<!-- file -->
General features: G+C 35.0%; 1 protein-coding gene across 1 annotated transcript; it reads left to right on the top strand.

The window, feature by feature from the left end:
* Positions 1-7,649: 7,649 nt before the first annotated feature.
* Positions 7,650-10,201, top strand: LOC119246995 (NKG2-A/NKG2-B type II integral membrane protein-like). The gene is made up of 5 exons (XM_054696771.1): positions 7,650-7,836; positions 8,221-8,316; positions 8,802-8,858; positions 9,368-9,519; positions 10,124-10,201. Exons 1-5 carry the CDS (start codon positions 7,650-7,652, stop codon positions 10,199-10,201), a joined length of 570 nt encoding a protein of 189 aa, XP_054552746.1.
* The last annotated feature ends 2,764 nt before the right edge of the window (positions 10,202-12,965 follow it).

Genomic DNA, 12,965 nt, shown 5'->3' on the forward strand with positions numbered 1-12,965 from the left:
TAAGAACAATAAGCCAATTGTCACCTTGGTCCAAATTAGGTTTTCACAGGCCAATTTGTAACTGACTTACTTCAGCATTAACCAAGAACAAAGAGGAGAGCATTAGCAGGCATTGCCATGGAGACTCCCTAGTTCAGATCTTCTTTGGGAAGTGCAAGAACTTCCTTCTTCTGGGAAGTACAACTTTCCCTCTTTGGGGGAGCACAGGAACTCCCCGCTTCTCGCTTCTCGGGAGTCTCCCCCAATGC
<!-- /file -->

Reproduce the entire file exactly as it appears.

General features: G+C 35.0%; 1 protein-coding gene across 1 annotated transcript; it reads left to right on the top strand.

The window, feature by feature from the left end:
* Positions 1-7,649: 7,649 nt before the first annotated feature.
* Positions 7,650-10,201, top strand: LOC119246995 (NKG2-A/NKG2-B type II integral membrane protein-like). The gene is made up of 5 exons (XM_054696771.1): positions 7,650-7,836; positions 8,221-8,316; positions 8,802-8,858; positions 9,368-9,519; positions 10,124-10,201. Exons 1-5 carry the CDS (start codon positions 7,650-7,652, stop codon positions 10,199-10,201), a joined length of 570 nt encoding a protein of 189 aa, XP_054552746.1.
* The last annotated feature ends 2,764 nt before the right edge of the window (positions 10,202-12,965 follow it).

Genomic DNA, 12,965 nt, shown 5'->3' on the forward strand with positions numbered 1-12,965 from the left:
TAAGAACAATAAGCCAATTGTCACCTTGGTCCAAATTAGGTTTTCACAGGCCAATTTGTAACTGACTTACTTCAGCATTAACCAAGAACAAAGAGGAGAGCATTAGCAGGCATTGCCATGGAGACTCCCTAGTTCAGATCTTCTTTGGGAAGTGCAAGAACTTCCTTCTTCTGGGAAGTACAACTTTCCCTCTTTGGGGGAGCACAGGAACTCCCCGCTTCTCGCTTCTCGGGAGTCTCCCCCAATGC